Fantasy Basketball Handcuff Strategy (2020-21)
It’s been a wild season thus far, as the NBA’s compact schedule has seen plenty of rest days, notable injuries, and the emergence of COVID-19. The coronavirus has caused some teams to play with a skeleton crew, and fantasy basketball rosters have been depleted as a result. Can fantasy managers employ handcuffing – a common fantasy football strategy – in fantasy basketball, too?
Handcuffing is a strategy I usually employ in regards to drafting backup RBs in fantasy football. With the age of COVID, backing up your star players in fantasy hoops is a smart strategy. We have seen multiple players miss 7-10 days unexpectedly due to health and safety protocols. It can happen any day at anytime. We have recently seen star players such as Jayson Tatum, Bam Adebayo and Jimmy Butler miss time due to COVID. If you had Damian Lillard on your team, using a roster spot on Anfernee Simons makes sense just in case Lillard unexpectedly misses time. Fantasy managers wouldn’t be scrambling to find a replacement. Instead they would have an option to plug and play into their starting lineup. I believe it’s a better strategy for deep-league formats in fantasy hoops, but backing up your top player wouldn’t hurt in any type of league. -Camara
Handcuffing is a popular strategy in fantasy football, and while even in football I’m not the biggest proponent of the approach, I understand the appeal. It’s employed far less frequently in fantasy basketball but maybe we should start thinking about that differently. The best handcuff targets aren’t sitting idly on the bench, they already have important roles that would exponentially expand should their start teammate miss time. Two of my favorites are Jalen Brunson and Bobby Portis. Brunson plays nearly 17 minutes when coming off the bench behind Luka Doncic but saw that skyrocket to 37 minutes in the lone game Doncic missed this season. Brunson put up 31 points, seven assists, and five rebounds in that game. Portis is already a fringe fantasy option coming off the bench for Milwaukee. He saw a season-high 33 minutes while putting up a 17 point, 11 rebound double-double earlier this week when Giannis Antetokounmpo missed his first game of the season. -Larson
Handcuffing in fantasy hoops isn’t a strategy that’s talked about too often, but it can definitely be beneficial, especially in a season that’s already been hampered so much by injuries, resting in back-to-backs, and COVID-related absences. If you have the roster spot and the ability to add a high-upside talent, it doesn’t make sense not to do so. The same applies in fantasy football. Why waste a bench spot on a guy who could score 10 points as a fill-in when you could take a flier on a lottery ticket. Hassan Whiteside hasn’t been a viable option all year, but if Richaun Holmes gets hurt or misses time for health and safety protocols, Whiteside is your ticket to big-time production.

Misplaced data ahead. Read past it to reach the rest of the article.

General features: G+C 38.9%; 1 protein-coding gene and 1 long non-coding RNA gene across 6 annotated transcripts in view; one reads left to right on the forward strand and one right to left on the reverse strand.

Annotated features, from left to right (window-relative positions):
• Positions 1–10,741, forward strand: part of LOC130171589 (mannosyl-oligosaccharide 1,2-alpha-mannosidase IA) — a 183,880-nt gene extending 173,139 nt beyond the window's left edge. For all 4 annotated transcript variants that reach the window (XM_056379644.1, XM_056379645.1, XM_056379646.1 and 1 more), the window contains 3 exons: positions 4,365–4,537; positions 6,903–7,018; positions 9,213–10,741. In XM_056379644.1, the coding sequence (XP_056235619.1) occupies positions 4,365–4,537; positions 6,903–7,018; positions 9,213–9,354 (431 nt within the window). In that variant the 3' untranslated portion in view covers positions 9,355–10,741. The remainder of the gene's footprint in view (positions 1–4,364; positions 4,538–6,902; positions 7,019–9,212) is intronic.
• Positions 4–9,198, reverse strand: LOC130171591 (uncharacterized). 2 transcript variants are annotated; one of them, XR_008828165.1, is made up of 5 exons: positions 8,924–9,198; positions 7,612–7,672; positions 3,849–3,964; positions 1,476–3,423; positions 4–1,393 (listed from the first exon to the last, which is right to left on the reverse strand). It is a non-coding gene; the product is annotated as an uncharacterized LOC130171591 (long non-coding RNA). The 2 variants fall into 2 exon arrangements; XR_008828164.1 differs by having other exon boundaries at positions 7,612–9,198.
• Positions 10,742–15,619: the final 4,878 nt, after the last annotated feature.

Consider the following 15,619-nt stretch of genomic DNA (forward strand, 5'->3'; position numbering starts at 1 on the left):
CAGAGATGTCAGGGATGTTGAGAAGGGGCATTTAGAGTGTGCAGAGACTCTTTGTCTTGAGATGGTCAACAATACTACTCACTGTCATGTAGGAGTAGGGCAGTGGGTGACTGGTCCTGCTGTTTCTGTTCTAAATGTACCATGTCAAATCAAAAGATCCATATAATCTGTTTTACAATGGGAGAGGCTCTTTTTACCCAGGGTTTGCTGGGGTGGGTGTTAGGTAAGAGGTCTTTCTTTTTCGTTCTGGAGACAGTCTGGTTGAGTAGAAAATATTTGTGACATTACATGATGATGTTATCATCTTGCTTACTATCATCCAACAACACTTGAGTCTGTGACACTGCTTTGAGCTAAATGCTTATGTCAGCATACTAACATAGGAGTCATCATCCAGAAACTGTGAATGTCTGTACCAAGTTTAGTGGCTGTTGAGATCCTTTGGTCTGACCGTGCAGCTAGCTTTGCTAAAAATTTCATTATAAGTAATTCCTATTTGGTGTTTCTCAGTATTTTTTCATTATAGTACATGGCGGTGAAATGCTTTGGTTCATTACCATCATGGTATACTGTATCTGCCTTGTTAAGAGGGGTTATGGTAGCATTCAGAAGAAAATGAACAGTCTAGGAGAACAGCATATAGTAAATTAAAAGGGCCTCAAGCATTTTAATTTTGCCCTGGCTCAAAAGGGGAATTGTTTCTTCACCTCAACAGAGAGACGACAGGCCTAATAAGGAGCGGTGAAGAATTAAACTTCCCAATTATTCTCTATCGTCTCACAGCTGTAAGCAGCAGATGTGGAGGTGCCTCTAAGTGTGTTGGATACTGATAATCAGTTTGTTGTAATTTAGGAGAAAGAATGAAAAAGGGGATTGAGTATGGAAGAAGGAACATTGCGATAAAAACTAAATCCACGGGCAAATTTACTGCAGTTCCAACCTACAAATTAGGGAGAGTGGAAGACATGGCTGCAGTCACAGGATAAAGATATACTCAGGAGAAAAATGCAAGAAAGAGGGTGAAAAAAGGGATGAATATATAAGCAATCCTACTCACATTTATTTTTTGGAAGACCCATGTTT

Stashing Tyrese Maxey a couple weeks ago would have led to huge returns and a potential league winner before his 39-point eruption last week. The same is certainly true of Enes Kanter, who now finds himself in a starting role after Jusuf Nurkic broke his wrist. Some handcuffs, like Bobby Portis, are already productive in a backup role but could really take off if given extended minutes. Not all backups are created equal, so remember to look for guys with high ceilings who could put your team over the top if inserted into the starting lineup. -Hanshew
In the midst COVID-19 affecting the availabilities of many top-tier stars, it certainly makes sense to adopt a strategy that will help guard against the volatility of your roster in 2021. While handcuffing is a strategy often used in fantasy football, it’s rarely spoken of in the fantasy basketball world. It’s a bit different in basketball, however, as just because a player is out doesn’t necessarily mean his direct backup will get all of the work. All 30 NBA teams use many different lineups and schemes relative to their opponent, so playing time and roles are never guaranteed for most reserve players.
With that being said, there are a few guys who consistently receive large workloads when the player in front of them happen to be out of the lineup. My favorite handcuff is Monte Morris of the Denver Nuggets. He sees around 26 minutes per game as the backup point guard behind Jamal Murray but receives a spike in playing time and usage when thrust into a starting role. When Murray missed a game back on December 29th, Morris entered the starting lineup and played 37 minutes, scoring 24 points on 66 percent shooting and dished out four assists. The great thing about Morris is that he even offers value when Murray is healthy as he is averaging 11.3 points, 3.2 assists, and 1.0 steals on 52 percent shooting off the bench this season. While those numbers won’t win you a league by any means, it’s enough to get by and should something ever happen to Murray, you got yourself a potential league winner. -Burns
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